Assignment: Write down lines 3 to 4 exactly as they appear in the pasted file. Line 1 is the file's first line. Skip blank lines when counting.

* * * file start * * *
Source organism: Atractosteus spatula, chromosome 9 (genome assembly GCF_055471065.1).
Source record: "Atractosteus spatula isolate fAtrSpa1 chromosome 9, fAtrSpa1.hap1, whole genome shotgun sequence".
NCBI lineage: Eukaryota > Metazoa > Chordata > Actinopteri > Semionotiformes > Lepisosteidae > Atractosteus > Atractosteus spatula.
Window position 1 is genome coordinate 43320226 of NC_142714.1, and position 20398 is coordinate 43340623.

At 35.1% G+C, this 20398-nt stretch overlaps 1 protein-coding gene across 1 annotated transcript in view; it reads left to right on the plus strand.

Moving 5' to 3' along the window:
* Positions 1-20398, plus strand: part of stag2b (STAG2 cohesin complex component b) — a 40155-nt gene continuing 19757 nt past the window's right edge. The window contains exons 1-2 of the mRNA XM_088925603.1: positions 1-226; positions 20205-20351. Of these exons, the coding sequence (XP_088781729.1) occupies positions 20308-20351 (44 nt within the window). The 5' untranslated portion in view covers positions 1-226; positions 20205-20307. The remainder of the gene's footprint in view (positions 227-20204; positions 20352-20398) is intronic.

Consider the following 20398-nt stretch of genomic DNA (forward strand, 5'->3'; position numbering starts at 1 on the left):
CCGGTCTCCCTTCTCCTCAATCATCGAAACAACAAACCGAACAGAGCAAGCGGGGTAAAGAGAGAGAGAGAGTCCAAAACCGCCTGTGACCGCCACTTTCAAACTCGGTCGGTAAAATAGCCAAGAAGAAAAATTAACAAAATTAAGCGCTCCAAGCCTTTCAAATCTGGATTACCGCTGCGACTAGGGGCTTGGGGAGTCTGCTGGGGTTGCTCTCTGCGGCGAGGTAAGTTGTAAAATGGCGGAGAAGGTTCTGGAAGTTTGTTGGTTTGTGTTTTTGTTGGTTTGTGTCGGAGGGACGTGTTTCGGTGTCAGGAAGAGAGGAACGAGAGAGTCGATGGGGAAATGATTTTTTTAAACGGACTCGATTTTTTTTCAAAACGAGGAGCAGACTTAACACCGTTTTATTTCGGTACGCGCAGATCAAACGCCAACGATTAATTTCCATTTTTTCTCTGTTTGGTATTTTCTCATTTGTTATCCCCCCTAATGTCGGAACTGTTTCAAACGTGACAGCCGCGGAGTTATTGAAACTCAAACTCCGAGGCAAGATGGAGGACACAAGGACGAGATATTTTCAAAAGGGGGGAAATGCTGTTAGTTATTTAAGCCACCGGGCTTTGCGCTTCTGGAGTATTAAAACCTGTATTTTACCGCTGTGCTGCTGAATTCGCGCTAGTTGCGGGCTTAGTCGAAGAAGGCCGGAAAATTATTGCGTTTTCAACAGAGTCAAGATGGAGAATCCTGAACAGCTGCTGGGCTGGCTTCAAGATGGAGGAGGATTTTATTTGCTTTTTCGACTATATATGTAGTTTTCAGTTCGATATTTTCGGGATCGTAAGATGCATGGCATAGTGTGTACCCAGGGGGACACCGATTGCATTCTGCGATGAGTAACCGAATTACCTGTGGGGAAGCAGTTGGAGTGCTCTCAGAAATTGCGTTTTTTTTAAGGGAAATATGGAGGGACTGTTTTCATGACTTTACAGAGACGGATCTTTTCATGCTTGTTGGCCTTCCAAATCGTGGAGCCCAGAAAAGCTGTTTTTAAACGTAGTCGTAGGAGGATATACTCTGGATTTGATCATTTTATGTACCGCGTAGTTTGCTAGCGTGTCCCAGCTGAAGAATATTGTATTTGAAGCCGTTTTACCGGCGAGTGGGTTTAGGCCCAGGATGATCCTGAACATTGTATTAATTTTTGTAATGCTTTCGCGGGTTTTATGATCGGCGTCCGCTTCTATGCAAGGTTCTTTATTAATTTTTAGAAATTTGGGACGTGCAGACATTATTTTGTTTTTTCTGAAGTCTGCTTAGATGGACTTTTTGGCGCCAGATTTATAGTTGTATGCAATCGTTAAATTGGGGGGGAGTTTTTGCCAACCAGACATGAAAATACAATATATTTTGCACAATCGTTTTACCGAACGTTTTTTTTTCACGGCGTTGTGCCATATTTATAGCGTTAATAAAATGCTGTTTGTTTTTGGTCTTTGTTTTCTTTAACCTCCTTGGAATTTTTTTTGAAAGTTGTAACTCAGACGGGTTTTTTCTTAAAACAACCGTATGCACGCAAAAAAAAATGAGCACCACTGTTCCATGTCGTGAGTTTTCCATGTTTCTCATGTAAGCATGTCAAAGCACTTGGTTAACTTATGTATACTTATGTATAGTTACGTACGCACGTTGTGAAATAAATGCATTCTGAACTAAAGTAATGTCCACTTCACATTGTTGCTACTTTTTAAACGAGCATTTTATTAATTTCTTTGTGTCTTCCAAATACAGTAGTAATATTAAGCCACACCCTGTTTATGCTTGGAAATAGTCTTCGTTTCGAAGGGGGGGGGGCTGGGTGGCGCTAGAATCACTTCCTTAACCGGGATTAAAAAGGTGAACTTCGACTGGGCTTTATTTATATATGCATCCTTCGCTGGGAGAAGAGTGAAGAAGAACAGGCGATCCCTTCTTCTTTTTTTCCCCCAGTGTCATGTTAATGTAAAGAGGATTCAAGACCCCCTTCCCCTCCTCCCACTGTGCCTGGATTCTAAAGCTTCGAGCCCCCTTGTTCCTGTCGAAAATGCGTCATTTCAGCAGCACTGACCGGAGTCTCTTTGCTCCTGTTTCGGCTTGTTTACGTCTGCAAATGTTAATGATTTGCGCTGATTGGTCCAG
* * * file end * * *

NCBI lineage: Eukaryota > Metazoa > Chordata > Actinopteri > Semionotiformes > Lepisosteidae > Atractosteus > Atractosteus spatula.
Window position 1 is genome coordinate 43320226 of NC_142714.1, and position 20398 is coordinate 43340623.